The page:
Looking forward from the port bridge wing. 

Looking down from the bridge wing.

Taken from the end of the bridge wing to the wheel house

A couple of spot lights and a ships compass on the bridge wing.

If you can't find your way with this you are LOST!

Lots of electronics and a mast on the top of the wheel house.

This navigation area is separated from the main area of the Wheel House. Not sure why they need a curtain along the length of this area unless they need to keep it darker in there for some reason?

All of the electronics have a repeater. The same instruments on the port side of the instrument panel are also on the starboard side of the instrument panel. 

The steering station is located just behind the center engine controls on the instrument panel. 

The guy that sits here in the center controls the throttle to everything.

AIS or Automated Identification System

Chart Plotter

Ship heading speed and rudder angle and lots of other ship related data.

The Port side panel has a camera/monitor on the bow. The bow is not visible from the bridge due to the height of the containers.

Captain Velibor Krpan was a very gracious host and took pictures with all that requested. 


See: http://www.cma-cgm-blog.com/cma-cgm-benjamin-franklin/

Over to the Starboard bridge wing.

Lot of great views.

All sides of the Port are visible from this height.

Mount Rainier came out for the Benjamin Franklin

A crane Operator is just over head.

It takes about 60 seconds for the crane operator to lift a container off the ship and deposit it on a waiting truck below.

Pretty amazing how fast they work.

A couple of barges rafted up on a mooring. the Container barge is the smallest of the container shipping fleets. These barges move smaller numbers of containers all over the Pacific Northwest including up to Alaska.

The Coast Guard docks right in the thick of it.

As you can see the Bridge is located near midships rather than on the aft end like most of the container ships.

This is the commons area for the passenger rooms. 

A little art for the passengers.

They have five  passenger rooms like this one, It has a large living area and

A queen size berth and

a large bathroom and shower with lots of storage. These passenger berths go for about $150 per night. Way bigger than any cruise ship passenger rooms! Only a little over two months old, it still had that new ship smell. 

The five passenger cabins are on this deck + the commons area. We did not see any of the crew cabins so I asked our guide if the crew had to share quarters. He said no, all 29 crew had there own cabin. 

10 Deck Levels.

Lots of stairs to go up and down. Now we are on the A Deck Level headed for the engine room. 

This companion way runs the length of the ship, Over 400 yards total looking forward

Looking forward. The ship has a double hull so the steel plate to the right is the exterior wall. The water begins about 20 feet below this deck. The steel plate on the left is the interior hull that protects the ship in case the exterior hull is breached.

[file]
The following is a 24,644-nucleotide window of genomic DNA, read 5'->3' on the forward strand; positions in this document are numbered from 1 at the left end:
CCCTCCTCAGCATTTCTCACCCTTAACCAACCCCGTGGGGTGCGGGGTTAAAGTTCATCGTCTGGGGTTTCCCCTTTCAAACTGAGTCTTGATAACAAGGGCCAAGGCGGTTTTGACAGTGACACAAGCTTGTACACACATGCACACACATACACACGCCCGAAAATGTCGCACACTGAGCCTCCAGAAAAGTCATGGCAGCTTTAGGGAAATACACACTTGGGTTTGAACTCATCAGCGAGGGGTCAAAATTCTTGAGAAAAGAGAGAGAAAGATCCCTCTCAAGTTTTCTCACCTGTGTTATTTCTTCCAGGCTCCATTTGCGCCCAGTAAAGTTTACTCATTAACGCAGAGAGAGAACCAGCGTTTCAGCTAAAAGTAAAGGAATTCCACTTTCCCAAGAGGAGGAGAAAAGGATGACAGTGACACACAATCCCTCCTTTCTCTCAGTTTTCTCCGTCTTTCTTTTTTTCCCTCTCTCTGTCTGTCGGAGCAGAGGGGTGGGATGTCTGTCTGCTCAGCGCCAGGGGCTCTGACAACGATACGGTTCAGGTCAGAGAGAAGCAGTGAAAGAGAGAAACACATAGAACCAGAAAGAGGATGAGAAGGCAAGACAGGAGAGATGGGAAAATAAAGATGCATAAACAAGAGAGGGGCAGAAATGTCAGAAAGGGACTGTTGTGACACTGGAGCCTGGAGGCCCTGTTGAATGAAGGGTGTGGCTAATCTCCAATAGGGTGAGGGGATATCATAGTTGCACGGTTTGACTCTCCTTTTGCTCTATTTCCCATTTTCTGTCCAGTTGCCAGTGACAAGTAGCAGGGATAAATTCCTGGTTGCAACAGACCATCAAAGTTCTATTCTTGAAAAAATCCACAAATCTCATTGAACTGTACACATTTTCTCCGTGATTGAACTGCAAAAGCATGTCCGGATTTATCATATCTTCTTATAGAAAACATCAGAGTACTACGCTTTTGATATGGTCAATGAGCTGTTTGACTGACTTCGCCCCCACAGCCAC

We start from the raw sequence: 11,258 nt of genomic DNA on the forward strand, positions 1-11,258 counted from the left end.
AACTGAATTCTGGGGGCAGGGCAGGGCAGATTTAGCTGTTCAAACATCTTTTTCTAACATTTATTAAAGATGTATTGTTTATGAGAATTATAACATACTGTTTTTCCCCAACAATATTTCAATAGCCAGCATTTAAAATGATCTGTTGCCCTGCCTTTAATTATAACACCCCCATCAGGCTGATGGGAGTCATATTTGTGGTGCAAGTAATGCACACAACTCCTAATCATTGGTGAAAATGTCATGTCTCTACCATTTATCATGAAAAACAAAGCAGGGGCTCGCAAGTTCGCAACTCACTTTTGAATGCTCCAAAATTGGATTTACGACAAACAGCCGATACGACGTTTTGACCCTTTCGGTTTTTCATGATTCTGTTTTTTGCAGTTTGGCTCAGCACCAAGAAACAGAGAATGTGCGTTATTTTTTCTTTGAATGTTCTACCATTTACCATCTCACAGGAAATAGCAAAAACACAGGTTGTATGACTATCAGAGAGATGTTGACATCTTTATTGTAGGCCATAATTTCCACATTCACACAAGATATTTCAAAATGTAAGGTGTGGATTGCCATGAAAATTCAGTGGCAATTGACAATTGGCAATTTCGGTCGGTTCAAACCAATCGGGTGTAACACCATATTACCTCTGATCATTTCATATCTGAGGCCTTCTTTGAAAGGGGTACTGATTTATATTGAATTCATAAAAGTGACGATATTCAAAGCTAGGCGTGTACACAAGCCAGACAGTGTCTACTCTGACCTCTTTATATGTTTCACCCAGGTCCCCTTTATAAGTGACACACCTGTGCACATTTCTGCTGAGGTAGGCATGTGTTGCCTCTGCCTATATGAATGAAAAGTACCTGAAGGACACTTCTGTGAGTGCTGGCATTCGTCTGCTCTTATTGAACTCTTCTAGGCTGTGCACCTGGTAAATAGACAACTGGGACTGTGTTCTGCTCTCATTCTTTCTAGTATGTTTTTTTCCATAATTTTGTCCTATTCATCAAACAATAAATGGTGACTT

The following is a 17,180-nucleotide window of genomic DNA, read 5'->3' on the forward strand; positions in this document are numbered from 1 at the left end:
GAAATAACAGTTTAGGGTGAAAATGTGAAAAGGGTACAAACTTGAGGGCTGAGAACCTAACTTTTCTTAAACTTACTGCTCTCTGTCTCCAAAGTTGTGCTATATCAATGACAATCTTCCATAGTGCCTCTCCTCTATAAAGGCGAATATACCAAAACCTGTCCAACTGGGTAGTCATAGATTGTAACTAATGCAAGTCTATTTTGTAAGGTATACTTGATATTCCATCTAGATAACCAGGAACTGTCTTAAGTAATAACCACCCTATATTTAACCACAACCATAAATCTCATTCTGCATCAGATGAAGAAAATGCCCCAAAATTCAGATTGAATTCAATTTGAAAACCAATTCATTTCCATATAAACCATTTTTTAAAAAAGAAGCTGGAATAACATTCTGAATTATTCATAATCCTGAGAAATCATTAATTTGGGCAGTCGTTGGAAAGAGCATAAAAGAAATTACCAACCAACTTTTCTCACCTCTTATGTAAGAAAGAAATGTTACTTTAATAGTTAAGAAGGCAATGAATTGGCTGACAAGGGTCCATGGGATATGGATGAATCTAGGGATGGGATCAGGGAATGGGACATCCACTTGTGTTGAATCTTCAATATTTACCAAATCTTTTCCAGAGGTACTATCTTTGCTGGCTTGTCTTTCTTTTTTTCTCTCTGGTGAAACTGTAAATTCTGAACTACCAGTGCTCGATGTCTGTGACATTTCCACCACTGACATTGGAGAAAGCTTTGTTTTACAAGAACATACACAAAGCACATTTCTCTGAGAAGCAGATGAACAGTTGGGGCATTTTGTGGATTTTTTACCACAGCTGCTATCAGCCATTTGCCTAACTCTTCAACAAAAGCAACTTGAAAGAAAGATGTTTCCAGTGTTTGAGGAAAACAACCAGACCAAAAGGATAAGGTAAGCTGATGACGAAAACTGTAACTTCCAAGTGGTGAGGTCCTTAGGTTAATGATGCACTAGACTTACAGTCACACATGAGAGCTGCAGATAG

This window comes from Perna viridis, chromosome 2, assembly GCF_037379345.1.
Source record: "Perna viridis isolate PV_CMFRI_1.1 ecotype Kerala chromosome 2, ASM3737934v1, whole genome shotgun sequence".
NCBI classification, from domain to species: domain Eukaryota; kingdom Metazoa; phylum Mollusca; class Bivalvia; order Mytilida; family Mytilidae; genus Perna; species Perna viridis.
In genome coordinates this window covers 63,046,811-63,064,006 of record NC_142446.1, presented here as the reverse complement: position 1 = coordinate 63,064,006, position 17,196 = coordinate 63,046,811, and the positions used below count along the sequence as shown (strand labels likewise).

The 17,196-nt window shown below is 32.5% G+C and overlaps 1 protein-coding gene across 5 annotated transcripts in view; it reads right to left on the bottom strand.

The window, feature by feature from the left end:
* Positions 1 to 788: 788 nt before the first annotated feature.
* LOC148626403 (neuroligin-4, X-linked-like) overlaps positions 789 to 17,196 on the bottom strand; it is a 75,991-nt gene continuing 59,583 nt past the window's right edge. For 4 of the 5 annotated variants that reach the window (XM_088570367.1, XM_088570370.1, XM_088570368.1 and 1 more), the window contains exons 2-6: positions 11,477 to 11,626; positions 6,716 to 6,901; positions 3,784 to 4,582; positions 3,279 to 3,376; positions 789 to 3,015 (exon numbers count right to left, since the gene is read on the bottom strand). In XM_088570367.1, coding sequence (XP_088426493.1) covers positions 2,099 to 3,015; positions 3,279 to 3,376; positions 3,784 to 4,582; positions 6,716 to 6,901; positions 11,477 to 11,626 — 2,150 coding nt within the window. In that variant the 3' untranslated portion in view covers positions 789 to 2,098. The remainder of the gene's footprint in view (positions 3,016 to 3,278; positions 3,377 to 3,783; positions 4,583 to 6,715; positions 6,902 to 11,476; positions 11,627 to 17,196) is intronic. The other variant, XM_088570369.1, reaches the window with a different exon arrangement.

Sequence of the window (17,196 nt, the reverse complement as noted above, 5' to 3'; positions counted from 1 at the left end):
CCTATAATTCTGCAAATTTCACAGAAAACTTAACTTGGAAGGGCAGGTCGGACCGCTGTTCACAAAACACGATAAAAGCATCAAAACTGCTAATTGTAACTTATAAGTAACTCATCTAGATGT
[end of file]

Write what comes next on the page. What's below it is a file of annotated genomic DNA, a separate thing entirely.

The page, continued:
We take a left turn here toward the engine room and there are two big green pumps whirring along pumping fresh or seawater. 
Those shelves on the left have a lot of pipe, angel iron and flat iron to use for any required repairs.It is really warn in here. 

One Huge engine! Burns Number 1 Diesel Oil which is a thick sludge that has to be super heated prior to being used by the engine. It is really noisy in here and the engine is not even running.   

This is looking down at the engine deck level which you can see is actually suspended by shock absorbing construction to reduce any vibration created by the huge engine. 

The ceiling is covered in a reflective  heat resistant and sound absorbing material. 

Lots of spare parts like these giant bearings. One of the crew said they carry at least two of every spare on board.

The huge exhaust muffler leading up the smoke stack.

Spare Cylinder heads.

view from the aft end.

The adjacent control room for the engine, Two huge generators on the deck below the engine produce all the AC electrical currant. the generators produce enough electricity for a small city. I'm guessing this is sound proof insulating glass and the chief engineer and his crew spend most of their time in there. 

Looking down to the deck below the engine that has the major pumps and generators for the ship. A crew told me that you absolutely have to have those big head set type of ear protection since it is very loud in the engine room when the engine is running. 
Time to go, so this time I leave with the group.

This very long companion way is supported by several pairs of steel cables but is bounces up and down with every step.

I asked the purpose of the net and they said just in case someone falls.

No matter what angle I took the picture as I was departing it was impossible to get an image that depicted the massive size of this ship.

The Captain gave all the visitors a Commemorative Gift

The 3D engraved Crystal to commentate the visit.
The engraving reads CMA CGM Benjamin Franklin Inauguration Long Beach - February 19, 2016

The Benjamin Franklin Departs the Port of Seattle the next morning bound for China

The maiden voyage of the Benjamin Franklin was a public relations tour and a test for the Captain, crew, harbor pilots, tugs and the ports to see if the West Coast and all involved could measure up to the needs such a huge ship demands. There are a lot of emerging changes in the shipping industry as the new channel in the Panama Canal nears completion April 2016. West Coast Ports have to stay competitive since most of the ships they service now will easily fit through the new canal. The Gulf of Mexico Coast and the East Coast have been doing their own expansion projects to lure all the new business that is about to come their way. Something like 170 of these new monster ships to be built,  that will not fit in through the canal,  will in the foreseeable future be the bread and butter of those ports that can accommodate them. It is obvious that Seattle is working hard to be in the mix. 
I just happened to be in the right place at the right time to join the Seattle Welcoming Committee, meet the Captain, and tour the largest container ship to enter US waters.